American Idol recap: Girls' Night Outrage
With two exceptions, the 10 remaining women give deeply disappointing performances in their second semifinal night
What the heck happened to tonight’s episode of American Idol? My digital-cable channel guide said something about how the top 10 women of season 7 would be performing songs of the ’70s, but instead, Fox pulled a fast one and aired a ”Worst of the Worst: Ladies’ Edition” special. And to get all Paula Abdul on you for a second, it was every color of awful.
There were gray, gloomy, and off-key ballads. There was beige karaoke. There were bold and daring combinations of hues that may have looked good on paper but in practice turned out just plain ugly. There were kaleidoscopic meltdowns of pitch, styling, and general good taste. There was even a blood-red tongue. (Scary!)
But, to be fair, there was also Carly Smithson, and thankfully, the tattooed Irish lass delivered a cover of Heart’s ”Crazy on You” so strong and tuneful it (almost) made me forget how much the show’s producers have been promoting her. In fact, after Carly’s performance tonight — especially when it’s compared with those of her nine female competitors — Nigel Lythgoe & Co. can quit pimping. The woman’s voice speaks for itself (and her hair went from ”before” to ”after” in a mere seven days).
Indeed, ”Crazy on You” is a high-octane, banshee wail of a number, the kind of song that puts middling singers at risk of going off the rails. But Carly, amazingly, controlled every note like Supernanny herding an unruly group of toddlers into a perfect line formation (even if Randy couldn’t hear it). Not only that, she proved especially winning in her interviews; any woman who can sculpt a shamrock into the head of a pint of Guinness can’t be all bad, and she’s one of the few contestants who accept the judges’ critiques without resorting to the kind of behavior that demands a trip to ”the naughty chair.”
From a vocal standpoint, however, it looks like Idol could use an entire ”naughty bench” on which to punish the likes of Ramiele Malubay, Kristy Lee Cook, Alaina Whitaker, Syesha Mercado, Kady Malloy, and, alas, three of my favorite gals this season: Asia’h Epperson, Alexandréa Lushington, and Amanda Overmyer.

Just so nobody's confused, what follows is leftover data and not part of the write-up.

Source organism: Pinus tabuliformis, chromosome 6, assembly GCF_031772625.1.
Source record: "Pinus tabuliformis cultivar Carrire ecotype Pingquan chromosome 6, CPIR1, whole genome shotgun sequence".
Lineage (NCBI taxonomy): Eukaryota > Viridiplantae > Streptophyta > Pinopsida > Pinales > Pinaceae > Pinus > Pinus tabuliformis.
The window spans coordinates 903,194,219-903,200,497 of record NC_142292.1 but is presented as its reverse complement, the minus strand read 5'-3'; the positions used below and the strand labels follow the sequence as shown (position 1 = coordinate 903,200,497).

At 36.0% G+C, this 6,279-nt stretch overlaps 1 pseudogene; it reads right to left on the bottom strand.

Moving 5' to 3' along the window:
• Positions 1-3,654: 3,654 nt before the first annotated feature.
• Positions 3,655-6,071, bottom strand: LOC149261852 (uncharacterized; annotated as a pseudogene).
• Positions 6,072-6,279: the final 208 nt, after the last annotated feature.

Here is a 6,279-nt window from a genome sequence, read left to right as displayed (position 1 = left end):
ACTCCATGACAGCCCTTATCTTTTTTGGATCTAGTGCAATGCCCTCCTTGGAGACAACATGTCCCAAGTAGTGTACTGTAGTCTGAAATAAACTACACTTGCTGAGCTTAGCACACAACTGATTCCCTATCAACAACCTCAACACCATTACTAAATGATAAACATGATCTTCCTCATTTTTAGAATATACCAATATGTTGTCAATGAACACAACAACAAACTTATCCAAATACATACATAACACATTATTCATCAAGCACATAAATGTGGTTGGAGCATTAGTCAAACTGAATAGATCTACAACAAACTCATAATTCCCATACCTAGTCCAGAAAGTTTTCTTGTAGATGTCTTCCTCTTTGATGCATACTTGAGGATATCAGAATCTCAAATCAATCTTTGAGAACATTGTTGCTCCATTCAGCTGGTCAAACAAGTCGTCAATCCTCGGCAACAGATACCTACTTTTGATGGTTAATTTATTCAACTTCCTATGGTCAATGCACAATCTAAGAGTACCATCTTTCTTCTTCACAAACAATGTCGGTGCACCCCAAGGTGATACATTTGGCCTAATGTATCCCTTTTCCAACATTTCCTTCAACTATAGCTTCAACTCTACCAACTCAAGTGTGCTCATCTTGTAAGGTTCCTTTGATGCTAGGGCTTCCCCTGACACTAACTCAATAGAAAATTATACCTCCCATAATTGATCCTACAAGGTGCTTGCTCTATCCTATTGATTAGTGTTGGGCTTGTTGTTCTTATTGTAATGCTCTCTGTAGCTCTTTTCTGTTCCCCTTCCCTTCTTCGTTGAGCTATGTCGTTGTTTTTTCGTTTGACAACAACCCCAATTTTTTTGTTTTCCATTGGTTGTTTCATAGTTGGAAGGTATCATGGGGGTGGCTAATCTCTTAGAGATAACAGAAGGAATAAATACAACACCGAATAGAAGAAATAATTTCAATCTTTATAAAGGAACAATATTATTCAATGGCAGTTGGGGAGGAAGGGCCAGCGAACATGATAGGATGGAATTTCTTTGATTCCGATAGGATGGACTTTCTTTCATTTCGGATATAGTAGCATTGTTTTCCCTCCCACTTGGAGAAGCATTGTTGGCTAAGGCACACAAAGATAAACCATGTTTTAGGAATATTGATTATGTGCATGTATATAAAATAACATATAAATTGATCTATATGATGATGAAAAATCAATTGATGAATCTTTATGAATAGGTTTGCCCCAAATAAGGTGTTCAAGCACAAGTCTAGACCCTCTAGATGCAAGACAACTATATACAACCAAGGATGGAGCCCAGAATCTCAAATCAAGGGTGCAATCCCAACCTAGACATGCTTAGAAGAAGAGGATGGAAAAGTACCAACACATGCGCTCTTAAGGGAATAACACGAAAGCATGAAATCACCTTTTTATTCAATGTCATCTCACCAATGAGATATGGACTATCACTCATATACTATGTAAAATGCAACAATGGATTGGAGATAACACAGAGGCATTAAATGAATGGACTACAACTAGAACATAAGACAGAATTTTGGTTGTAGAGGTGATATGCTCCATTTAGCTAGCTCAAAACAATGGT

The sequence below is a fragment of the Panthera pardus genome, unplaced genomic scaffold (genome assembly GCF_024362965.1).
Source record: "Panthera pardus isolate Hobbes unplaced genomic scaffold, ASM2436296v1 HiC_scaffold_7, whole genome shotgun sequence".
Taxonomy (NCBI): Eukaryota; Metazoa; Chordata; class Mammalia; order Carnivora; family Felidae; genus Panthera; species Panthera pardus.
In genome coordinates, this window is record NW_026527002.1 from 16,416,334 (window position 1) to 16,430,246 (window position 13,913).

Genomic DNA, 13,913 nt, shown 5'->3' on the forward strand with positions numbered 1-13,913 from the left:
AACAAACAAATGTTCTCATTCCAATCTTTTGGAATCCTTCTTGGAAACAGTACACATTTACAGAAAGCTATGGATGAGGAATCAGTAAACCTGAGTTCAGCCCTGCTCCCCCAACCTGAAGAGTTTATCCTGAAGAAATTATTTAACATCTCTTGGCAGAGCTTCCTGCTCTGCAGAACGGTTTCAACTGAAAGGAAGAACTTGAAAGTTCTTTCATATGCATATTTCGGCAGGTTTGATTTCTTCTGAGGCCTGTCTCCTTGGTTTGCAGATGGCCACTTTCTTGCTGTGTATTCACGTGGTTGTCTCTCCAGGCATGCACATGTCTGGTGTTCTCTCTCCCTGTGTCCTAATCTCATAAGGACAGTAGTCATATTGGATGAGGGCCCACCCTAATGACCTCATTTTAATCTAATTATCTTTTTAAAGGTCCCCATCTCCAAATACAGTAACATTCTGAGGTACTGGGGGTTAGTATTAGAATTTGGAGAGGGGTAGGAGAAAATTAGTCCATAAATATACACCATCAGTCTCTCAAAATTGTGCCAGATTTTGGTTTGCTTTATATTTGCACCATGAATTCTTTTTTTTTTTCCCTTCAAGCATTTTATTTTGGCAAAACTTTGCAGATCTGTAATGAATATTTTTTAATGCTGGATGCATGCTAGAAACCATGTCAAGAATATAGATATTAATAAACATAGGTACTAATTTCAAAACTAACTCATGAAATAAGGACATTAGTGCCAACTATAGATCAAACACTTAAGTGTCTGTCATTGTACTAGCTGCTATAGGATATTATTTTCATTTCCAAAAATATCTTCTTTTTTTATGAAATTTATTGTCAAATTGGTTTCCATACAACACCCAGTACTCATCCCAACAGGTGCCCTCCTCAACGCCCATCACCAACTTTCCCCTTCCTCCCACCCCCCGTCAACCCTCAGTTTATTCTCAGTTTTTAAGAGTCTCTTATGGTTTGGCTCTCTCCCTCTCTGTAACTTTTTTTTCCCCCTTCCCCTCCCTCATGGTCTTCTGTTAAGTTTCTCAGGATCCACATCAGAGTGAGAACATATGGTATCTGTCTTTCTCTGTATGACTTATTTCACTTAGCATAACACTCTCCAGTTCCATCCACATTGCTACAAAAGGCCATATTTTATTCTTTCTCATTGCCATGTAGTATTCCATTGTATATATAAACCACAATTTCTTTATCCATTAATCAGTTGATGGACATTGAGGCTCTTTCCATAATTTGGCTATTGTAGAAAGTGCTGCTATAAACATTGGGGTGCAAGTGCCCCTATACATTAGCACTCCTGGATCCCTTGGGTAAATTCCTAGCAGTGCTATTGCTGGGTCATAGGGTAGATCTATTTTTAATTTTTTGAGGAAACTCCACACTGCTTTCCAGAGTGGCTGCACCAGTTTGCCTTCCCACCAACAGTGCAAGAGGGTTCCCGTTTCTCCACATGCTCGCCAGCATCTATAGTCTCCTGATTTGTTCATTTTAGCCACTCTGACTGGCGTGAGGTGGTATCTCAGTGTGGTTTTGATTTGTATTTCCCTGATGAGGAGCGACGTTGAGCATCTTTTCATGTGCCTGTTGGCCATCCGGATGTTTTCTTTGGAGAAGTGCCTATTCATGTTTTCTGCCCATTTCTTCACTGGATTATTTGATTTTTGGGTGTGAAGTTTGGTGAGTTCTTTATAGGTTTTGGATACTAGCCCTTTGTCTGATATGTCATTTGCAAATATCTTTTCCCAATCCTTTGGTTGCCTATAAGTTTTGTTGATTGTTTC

The only woman aside from Carly who gets a gold star this week, in fact, would be Brooke White, who may not have done anything inventive or unique with ”You’re So Vain” but at least had the decency to sing one of the world’s great songs with confidence, conviction, and respect for the notes as they were initially written. I’ll admit, I howled when Paula tried to turn into high praise her contention that Brooke’s number was a carbon copy of Carly Simon’s original — ”what you brought to it was familiarity!” — but there’s no denying the G-rated nanny gave a very enjoyable performance and delivered the night’s best interview package. (Maybe in her spare time, the self-proclaimed ”beauty-school dropout” can turn her attention to the busted coifs of David Cook, Robbie Carrico, and Jason Yeager, among others.)
And that concludes our discussion of tonight’s high-quality performances. Now onto the remaining eight!
Of that group, Ramiele deserves the least bashing, considering she managed to hit the majority of her notes while covering Thelma Houston’s disco classic ”Don’t Leave Me This Way.” The only problem for me was that for the second week running, Ramiele seemed a bit lost and emotionally disconnected, like she was busy looking around for a big screen with lyrics and a bouncing ball instead of delivering the central theme of her number: ”Only your good lovin’ can set me free!” It certainly didn’t help that Ramiele’s underwhelming gray jeans and purple tank top looked more appropriate for a Saturday-morning trip to the drug store than a place on the stage of America’s most popular talent competition.
Kristy Lee suffered similar problems tonight tackling Linda Ronstadt’s ”You’re No Good,” hitting most of her musical marks while missing most of her emotional ones. The good news for Kristy Lee was that whoever programmed her internal computer this week didn’t set her facial expressions to ”intermittent freak-out,” but there’s still something deeply rote and soulless about her performances. It’s almost as if Kristy Lee had met all the requirements of a major-label focus group (Attractive figure? Check. Long blond hair? Check. Perfect teeth? Check. Solid vocals? Check.), but somehow the parts don’t add up to an artist whose album you’d ever want to buy. (Also, can anyone tell me why K.L.’s tongue looked like she’d been sucking on a bloodsicle?)
While Alaina seems at first glance to come from the same blond-singing-star factory — she’s sort of the Skipper to Kristy Lee’s Barbie — on further inspection, I’d say it’s unfair and unwise to dismiss her so casually. Yes, her voice ran the gamut of problems during ”Hopelessly Devoted to You” — opening with Carmen Rasmusen-style bleating, disappearing on the lower register, cracking like a fault line on the big notes — but I think Simon is right in calling Alaina this season’s dark horse. In spite of her problems, the kid’s got a nice tone to her voice. Now all she needs is a little more confidence and something to distinguish her from the pack (an eye patch? the elimination of Kady Malloy?), and she might start gaining some buzz.